Auto enthusiast Simon de Burton takes us back in time with a look at the top-tier classic cars on the market
Anyone who remembers how the classic car boom of the late 1980s ended in a dramatic bust might justifiably be inclined to steer clear of sinking their savings into a collection of old cars. However, a look at some of the prices commanded for models today that could have been bought for considerably less money just 10 or 20 years ago, shows that the market currently is at an all-time high.
A prime example of the buoyancy of the collector car hobby was seen at a recent sale of around 60 classics held in Paris by French auction house Artcurial. Known as the “Baillon Collection,” the cars had been abandoned for decades among outbuildings of the grounds of a historic château. Most had suffered the ravages of rust and rodents, but that didn’t prevent them from fetching a total of €25 million — the top lot being a 1961 Ferrari 250GT short wheelbase California Spider (pictured bottom right), that alone, despite needing restoration, commanded €16.2 million.
There is little doubt that the dramatic upturn in values throughout the last decade can be attributed to the fact that people are looking for a home for their money that is both safer and more interesting than leaving it in the bank. But the financial aspect isn’t the only factor at work — in recent years, the number of events held for veteran, vintage and classic automobiles has grown exponentially. Instead of just polishing your pride and joy and taking it for an occasional weekend jaunt, collectors actually can use their cars for anything from an organized tour with a group of like-minded enthusiasts to an all-out, seat-of-the-pants circuit race.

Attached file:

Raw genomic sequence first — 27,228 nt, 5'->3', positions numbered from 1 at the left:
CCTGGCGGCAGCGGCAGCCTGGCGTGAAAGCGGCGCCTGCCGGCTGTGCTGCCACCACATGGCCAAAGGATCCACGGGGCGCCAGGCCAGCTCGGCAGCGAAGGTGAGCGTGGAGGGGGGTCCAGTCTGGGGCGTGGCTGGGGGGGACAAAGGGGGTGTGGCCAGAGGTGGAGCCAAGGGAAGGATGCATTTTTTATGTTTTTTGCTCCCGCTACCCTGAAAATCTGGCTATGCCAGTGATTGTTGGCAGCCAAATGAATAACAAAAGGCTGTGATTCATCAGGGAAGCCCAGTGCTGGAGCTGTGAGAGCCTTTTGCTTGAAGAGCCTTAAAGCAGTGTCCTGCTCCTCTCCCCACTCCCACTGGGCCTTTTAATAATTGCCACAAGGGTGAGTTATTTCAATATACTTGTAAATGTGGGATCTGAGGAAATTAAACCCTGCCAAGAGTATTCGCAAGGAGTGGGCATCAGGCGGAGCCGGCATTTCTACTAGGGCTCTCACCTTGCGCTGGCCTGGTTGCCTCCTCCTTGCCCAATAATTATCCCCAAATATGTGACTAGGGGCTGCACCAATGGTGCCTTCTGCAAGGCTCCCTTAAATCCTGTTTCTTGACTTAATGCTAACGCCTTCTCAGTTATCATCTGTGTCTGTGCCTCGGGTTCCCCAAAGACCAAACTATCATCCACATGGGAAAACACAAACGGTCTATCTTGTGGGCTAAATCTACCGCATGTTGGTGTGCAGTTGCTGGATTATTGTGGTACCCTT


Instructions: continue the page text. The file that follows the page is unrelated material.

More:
One of the most appealing facets of old cars, however, is that you can have as much fun with one that costs $15,000 as one that retails for $15 million, or any range between. To prove the point, we’ve selected six classics across a (very) wide range of values.
Created by former aircraft designer Malcolm Sayer, Jaguar’s E-Type was the fastest production car on the market when it was first unveiled in March 1961. With a top speed of 150 mph, a 3.8-liter, 265-horsepower engine and jaw-dropping good looks, it was declared by none other than Enzo Ferrari to be “the most beautiful car in the world.” And, at the time, priced at little more than £2,000, it was less than half the price of a comparable Ferrari or Aston Martin. More than 72,000 were built during the 14-year production run — the majority were sold in the U.S. The most popular, however, are the “Series 1” models, made until 1968, with the best open-top “roadsters” currently commanding around $250,000; the fixed-head coupes go for half as much.
Ferrari 250 GTO
Said by many to be the most coveted car ever created, a mere 39 examples of the legendary 250 GT “Omologato” were produced between 1962 and 1963. Originally built to contest the FIA GT World Championship series in the three-liter class, the “250” in the title refers to the 250cc capacity of each of the engine’s 12 cylinders. Although designed as a pure racing machine, the GTO is renowned for its ease of use as a road car and its suitability for covering great distances at speed. Few members of the car’s legion of admirers are likely to get the chance to own one, however. They now change hands for up to $50 million.